5. Don’t use the TV as a babysitter.
The ubiquitous box in the corner of everyone’s home could be contributing to poor maths skills and attention spans in children, according to the American Academy of Paediatrics. Their study showed that preschool children that watched more than two hour’s television a day had a worse performance at kindergarten.
Not only this, but increases in viewing time showed decreases in motor function, vocabulary, number knowledge scores and classroom engagement. It also led to increased victimisation in the classroom. The study showed that although children that viewed educational programs broadened their knowledge, positively affected their attitudes towards race, and increased their imaginativeness, their attention was negatively influenced by cartoons and fast-paced non-educational entertainment with highly visual graphics.
6. Let partners help with the housework.
One serious bone of contention between parents is the housework and who does it. This typically causes friction between the parents and children worry when they argue and don’t get on. By doing the housework together, you can avoid these arguments and live in a clean and tidy house, better for everyone.
The study that revealed this simple piece of parenting advice showed that reports of marital quality were higher when there was a fairer division of labour in the house, particularly when the father took on his fair share. The study also showed that women prefer to perform their chores with their partner, rather than on their own.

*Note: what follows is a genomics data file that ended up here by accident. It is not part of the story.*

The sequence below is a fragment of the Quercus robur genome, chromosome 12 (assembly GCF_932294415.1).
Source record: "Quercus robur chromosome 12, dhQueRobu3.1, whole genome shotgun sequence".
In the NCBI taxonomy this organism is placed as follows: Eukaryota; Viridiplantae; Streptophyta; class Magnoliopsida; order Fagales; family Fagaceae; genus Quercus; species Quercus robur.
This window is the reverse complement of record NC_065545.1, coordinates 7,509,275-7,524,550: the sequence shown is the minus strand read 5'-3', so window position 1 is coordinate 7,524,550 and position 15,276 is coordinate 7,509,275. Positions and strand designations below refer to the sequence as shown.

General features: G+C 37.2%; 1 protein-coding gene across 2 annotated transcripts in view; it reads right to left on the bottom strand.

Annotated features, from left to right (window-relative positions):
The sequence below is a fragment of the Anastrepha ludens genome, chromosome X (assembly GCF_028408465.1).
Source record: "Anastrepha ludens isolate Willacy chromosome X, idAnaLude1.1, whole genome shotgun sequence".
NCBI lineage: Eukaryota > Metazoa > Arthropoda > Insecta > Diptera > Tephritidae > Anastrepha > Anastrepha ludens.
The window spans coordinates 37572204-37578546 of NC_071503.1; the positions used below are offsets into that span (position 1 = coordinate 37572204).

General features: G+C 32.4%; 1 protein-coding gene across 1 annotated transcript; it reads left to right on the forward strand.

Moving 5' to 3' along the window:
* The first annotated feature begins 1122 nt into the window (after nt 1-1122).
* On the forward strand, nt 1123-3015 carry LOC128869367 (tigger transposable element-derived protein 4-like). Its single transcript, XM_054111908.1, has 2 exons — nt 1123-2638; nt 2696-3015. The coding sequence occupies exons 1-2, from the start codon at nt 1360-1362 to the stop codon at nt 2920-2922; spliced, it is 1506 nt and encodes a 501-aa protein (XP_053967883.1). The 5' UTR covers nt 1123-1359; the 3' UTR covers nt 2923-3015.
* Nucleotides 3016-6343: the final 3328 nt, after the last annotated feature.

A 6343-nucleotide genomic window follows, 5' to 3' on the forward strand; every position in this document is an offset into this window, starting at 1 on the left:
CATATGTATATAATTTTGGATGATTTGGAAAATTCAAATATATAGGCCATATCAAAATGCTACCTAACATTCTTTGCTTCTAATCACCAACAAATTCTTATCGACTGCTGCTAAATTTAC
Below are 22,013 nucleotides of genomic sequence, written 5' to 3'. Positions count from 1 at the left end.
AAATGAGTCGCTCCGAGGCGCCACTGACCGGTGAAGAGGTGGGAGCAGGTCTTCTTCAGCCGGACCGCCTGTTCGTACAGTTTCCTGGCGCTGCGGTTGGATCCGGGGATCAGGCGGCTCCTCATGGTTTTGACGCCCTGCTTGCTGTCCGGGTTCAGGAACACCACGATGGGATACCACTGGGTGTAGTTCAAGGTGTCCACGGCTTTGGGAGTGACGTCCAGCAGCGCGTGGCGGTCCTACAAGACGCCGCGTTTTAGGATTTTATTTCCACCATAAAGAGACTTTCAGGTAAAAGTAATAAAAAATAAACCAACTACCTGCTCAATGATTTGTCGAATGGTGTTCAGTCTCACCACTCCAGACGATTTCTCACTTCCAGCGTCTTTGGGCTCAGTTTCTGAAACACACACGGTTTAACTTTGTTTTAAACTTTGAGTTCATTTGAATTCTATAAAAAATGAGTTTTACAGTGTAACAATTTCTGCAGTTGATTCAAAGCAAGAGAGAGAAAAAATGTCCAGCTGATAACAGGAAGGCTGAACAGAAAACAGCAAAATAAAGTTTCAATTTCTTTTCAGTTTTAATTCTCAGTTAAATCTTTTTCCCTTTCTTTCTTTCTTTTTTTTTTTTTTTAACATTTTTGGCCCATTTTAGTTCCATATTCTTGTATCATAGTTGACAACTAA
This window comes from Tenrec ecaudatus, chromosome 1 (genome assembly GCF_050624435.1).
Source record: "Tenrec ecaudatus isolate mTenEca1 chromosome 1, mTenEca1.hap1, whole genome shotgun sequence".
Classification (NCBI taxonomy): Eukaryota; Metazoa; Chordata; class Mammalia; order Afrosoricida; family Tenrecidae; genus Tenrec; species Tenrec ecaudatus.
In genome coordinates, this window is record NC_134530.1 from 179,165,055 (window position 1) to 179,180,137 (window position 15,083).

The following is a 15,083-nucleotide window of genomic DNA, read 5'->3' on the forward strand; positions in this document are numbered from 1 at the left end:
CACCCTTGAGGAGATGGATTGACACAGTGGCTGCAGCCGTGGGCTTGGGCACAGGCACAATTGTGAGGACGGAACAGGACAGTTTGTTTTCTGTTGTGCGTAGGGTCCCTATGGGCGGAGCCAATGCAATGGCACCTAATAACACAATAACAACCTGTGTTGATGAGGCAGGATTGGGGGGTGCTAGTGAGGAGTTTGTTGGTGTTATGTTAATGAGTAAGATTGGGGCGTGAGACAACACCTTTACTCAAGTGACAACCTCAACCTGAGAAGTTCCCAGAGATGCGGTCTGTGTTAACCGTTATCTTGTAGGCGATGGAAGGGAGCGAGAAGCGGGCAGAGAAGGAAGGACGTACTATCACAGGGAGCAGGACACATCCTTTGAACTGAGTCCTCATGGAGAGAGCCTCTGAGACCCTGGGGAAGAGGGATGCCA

7. Exercise is linked to increased academic performance.
It is generally accepted that exercise can be good for physical and mental health, but the exercise in children has been linked to improved academic prowess.
A new study found that children who increased their physical activity also showed an increase in their academic performances across several disciplines, including English, Maths, and Science. This increased performance also manifested itself in better results in exams when the children were older. And even more surprisingly, girls fared better in science subjects when they undertook more exercise.
8. What makes siblings so different?
When children grow up with the same parents, in the same environment and experience the same things, you would expect them to have similar personalities. But research has shown that a pair of siblings has no more in common than two strangers. So why is this?
It is not a matter of genes but it does actually appear to be the environment, which despite earlier thoughts, is different for all siblings.
Although they share the same environment, their relationship with their parents is different, they have different experiences at school, and they have different friends, see different people outside the home, and so on. These experiences all go to make each sibling an individual in their own right.
What other pieces of parenting advice would fit this list? Please share your thoughts in the comments below.
By Janey D.